I hope you can join us to end 2019 in bellezza as they say in Italian.

NEW Parzen Family Singers album: “Day After Yesterday” (+ CHRISTMAS VIDEO)

Happy Holidays, everyone!

The song in the video above is from Parzen Family Singers’ NEW album, “Day After Yesterday,” now out on BandCamp!

The girls and I co-wrote the first track, “Why Can’t It Be Christmas (Every Day of the Year).” I fed them the title lyric and a backing track. And then set them up with a couple of SM58s. They took care of the rest. I really love this year’s Christmas song (but then again, I love them all).

Lila Jane and I wrote “Paco Chihuahueño” for the newest addition to the Parzen Family Singers (it’s his growl at the top of the track). Our other chihuahua got a song on the last album so it was only fair that Paco get his. Lila Jane and I improvised the vox in one solid take. For real. I wrote the lyrics as the track was rolling and LJ was right there with me. I’ll never forget that moment. It was so cool and so much fun.

“Shut It Down” was inspired by a protest we attended outside a migrant processing center near downtown Houston. I made a few videos for social media at the protest and when I watched the videos back at home, I realized I could “sample” them and splice them back together as a track. The chants themselves inspired the groove. Like all of our songs, it captures a moment in our year, in our lives. The girls have been going to protests with us as long as they can remember.

The girls asked me to write “Day After Yesterday (Emilee’s Song)” for their cousin who was in a really bad accident this year. We’re happy to report that she’s doing well (just graduated from college, on track, as a matter of fact, cum laude). The title came from a favorite malapropism of Georgia’s. I’ll never forget writing the song and lyrics sitting in my F150 in a H-E-B parking lot. It just came to me, like I was channeling it. Lila tracked her vox like a pro, in just two takes. Her vox really take it over the top.

I wrote and sang “Ten Years Gone” for me and Tracie’s upcoming 10th WEDDING ANNIVERSARY! Ten years gone and you’re still turning me on/Ten years after and it’s still laughter and song. That’s the chorus. We’ve been planning our anniversary celebration and we both keep saying to each other: it doesn’t seem like 10 years have passed; it seems like yesterday! So true. If you listen closely you can hear one of the dogs barking on the slide guitar solo I played on my Taylor. I’m not sure what dog it was (I think it was Paco).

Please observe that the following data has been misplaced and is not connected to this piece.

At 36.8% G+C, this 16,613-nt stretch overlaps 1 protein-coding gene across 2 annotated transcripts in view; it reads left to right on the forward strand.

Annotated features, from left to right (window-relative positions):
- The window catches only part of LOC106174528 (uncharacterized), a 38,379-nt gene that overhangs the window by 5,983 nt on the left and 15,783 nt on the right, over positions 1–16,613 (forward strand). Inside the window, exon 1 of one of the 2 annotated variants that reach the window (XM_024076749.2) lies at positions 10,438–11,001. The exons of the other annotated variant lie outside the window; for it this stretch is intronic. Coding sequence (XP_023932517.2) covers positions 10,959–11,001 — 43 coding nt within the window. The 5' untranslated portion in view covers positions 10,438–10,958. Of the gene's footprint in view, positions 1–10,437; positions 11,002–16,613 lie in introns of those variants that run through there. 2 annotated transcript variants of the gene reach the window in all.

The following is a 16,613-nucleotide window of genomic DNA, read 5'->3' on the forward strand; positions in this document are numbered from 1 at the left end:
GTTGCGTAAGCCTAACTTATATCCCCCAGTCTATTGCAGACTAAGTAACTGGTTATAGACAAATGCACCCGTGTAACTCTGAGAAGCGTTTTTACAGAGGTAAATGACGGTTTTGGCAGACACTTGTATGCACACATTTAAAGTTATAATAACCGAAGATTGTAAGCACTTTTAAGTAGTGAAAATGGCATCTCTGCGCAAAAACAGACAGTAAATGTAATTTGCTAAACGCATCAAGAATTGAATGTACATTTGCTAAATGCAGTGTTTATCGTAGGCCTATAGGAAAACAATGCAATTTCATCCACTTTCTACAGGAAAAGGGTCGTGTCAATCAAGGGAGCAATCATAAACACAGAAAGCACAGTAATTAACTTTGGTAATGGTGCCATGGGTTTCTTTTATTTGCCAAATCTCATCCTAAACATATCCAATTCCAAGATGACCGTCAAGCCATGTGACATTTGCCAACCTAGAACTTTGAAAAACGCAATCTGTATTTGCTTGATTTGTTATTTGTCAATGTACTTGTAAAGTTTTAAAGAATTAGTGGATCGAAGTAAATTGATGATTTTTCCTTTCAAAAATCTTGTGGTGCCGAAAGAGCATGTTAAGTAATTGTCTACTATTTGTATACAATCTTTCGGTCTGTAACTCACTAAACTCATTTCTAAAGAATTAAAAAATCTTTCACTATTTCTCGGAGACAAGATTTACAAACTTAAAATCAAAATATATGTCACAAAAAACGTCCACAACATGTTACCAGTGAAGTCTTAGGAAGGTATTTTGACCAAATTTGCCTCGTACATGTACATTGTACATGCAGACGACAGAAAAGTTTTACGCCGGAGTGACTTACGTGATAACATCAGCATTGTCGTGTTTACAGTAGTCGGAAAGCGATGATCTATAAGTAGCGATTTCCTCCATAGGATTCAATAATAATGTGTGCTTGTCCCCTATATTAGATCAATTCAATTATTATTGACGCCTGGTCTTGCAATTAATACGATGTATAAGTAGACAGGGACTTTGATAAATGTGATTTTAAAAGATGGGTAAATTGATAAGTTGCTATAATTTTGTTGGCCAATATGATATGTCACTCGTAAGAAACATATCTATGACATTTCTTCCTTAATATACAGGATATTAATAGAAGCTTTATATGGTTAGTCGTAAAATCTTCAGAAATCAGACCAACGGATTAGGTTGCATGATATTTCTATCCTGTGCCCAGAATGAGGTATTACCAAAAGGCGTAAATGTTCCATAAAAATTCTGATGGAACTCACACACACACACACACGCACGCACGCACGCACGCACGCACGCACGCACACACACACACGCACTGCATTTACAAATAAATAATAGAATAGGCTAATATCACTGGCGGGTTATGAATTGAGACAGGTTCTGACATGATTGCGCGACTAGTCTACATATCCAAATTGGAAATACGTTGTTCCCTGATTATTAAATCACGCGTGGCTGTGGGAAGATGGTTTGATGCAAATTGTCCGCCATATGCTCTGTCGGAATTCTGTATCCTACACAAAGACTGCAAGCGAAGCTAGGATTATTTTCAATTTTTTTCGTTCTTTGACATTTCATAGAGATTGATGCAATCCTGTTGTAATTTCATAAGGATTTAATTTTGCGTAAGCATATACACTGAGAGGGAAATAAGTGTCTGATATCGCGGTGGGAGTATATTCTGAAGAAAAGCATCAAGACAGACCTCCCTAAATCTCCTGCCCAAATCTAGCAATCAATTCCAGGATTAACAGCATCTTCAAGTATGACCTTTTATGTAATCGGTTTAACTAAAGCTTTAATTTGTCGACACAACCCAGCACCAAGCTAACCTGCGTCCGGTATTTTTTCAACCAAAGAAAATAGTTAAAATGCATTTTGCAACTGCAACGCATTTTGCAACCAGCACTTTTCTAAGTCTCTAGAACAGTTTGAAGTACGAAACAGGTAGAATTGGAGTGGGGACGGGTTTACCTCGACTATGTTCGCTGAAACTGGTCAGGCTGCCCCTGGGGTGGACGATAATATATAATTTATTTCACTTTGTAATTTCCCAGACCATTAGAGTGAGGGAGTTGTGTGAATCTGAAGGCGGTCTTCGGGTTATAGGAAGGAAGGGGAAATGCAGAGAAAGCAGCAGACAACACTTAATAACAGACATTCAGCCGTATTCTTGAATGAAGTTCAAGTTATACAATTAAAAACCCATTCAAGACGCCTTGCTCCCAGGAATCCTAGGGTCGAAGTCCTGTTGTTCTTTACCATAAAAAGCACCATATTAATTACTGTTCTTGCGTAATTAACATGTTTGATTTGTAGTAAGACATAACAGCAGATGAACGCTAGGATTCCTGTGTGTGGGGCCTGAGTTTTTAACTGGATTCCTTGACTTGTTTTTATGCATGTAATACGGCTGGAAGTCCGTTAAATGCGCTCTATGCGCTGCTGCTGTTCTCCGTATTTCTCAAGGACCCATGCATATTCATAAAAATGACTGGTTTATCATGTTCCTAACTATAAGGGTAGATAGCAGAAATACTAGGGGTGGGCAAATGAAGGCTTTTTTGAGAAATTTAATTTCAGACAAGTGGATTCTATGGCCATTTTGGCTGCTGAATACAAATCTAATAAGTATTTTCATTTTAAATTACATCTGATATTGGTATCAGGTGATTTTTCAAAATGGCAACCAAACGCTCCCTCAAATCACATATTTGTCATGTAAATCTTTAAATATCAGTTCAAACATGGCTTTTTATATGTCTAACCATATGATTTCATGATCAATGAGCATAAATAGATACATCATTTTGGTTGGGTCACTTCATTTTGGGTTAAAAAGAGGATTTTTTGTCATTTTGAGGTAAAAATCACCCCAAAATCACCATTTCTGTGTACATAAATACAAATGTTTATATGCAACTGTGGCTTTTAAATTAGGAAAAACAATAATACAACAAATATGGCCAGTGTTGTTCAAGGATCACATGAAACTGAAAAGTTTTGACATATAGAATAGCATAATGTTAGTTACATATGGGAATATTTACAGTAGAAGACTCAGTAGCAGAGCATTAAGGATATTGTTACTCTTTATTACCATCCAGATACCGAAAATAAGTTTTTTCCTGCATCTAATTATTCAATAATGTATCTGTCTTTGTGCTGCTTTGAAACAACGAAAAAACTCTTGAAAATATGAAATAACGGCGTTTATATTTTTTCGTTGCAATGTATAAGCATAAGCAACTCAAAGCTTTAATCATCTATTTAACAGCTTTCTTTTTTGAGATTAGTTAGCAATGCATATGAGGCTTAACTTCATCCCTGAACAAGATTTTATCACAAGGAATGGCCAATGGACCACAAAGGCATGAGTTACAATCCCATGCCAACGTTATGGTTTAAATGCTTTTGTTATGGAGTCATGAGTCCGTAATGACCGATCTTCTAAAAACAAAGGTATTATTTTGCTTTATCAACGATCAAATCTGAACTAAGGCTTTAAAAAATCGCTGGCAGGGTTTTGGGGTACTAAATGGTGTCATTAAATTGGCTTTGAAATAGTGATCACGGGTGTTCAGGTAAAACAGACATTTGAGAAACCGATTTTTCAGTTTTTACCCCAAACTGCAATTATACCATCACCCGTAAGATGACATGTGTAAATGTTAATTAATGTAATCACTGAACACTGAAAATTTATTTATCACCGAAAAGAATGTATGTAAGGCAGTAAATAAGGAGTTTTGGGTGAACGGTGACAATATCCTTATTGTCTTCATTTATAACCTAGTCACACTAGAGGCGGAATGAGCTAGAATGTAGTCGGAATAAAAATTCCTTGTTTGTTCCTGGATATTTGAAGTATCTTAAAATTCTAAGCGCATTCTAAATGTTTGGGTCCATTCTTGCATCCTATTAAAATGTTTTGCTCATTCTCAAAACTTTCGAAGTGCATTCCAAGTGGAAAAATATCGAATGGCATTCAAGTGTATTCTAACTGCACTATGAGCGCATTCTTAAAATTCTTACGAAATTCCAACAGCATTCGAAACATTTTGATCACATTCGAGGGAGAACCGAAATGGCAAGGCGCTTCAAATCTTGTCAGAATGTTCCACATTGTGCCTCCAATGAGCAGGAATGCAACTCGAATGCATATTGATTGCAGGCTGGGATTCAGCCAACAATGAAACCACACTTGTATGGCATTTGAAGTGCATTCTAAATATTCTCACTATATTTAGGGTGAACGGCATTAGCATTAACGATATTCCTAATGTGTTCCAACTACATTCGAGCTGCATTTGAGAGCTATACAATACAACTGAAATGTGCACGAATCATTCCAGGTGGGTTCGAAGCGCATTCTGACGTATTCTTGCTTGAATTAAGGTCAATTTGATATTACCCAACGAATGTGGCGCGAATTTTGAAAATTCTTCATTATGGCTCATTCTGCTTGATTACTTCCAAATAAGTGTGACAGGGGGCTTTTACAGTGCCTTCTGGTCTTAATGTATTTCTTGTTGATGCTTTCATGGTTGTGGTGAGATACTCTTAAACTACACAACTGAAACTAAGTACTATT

“The Mime and His Phonograph” is one of those songs that might have ended up on a Nous Non Plus record (if we were still writing and recording together). I’ve always been fascinated with the year 1888 (the year Nietzsche began to lose his mind). And so I tried to conjure images of what it might have looked and felt like when you wandered the streets of Paris then. To my surprise, I came upon a mime with a secret and special power.

Click here to listen and download now!

Happy holidays and thanks for the support, solidarity, and friendship.

Rock out with me in Houston: Hanukkah first night house party and Sunday Dec. 29 at 13 Celsius

Houston friends: I’ll be playing two shows with my 70s and 80s cover band BioDynamic later this month. Please come rock out with us!

On Sunday, December 22, Parzen Family will be hosting a blow-out house party and open mic, featuring kids from the Suzuki program at our school and anyone who wants to perform solo or sit in.

Kids will start playing around 1 p.m., followed by adults and our band (around 4 p.m.). At sundown, we’ll take a break to light candles and Tra will be making her legendary latkes.

If you already know where we live, just come whenever. And bring your favorite pot luck dish or bottle of wine (not necessary but welcomed).

If you don’t have our address, ping me. ALL ARE WELCOME!

And then on Sunday, December 29, we’ll be playing two sets at one of my favorite Houston wine bars, 13 Celsius in Midtown. It’s part of the their end-of-year celebration, “The 13th Hour.” Party starts at 1 p.m. and we take the stage at 2 p.m. There’s no cover and it’s family friendly. And of course, the wines will rock as well.

Click here for details and the complete lineup of Houston bands.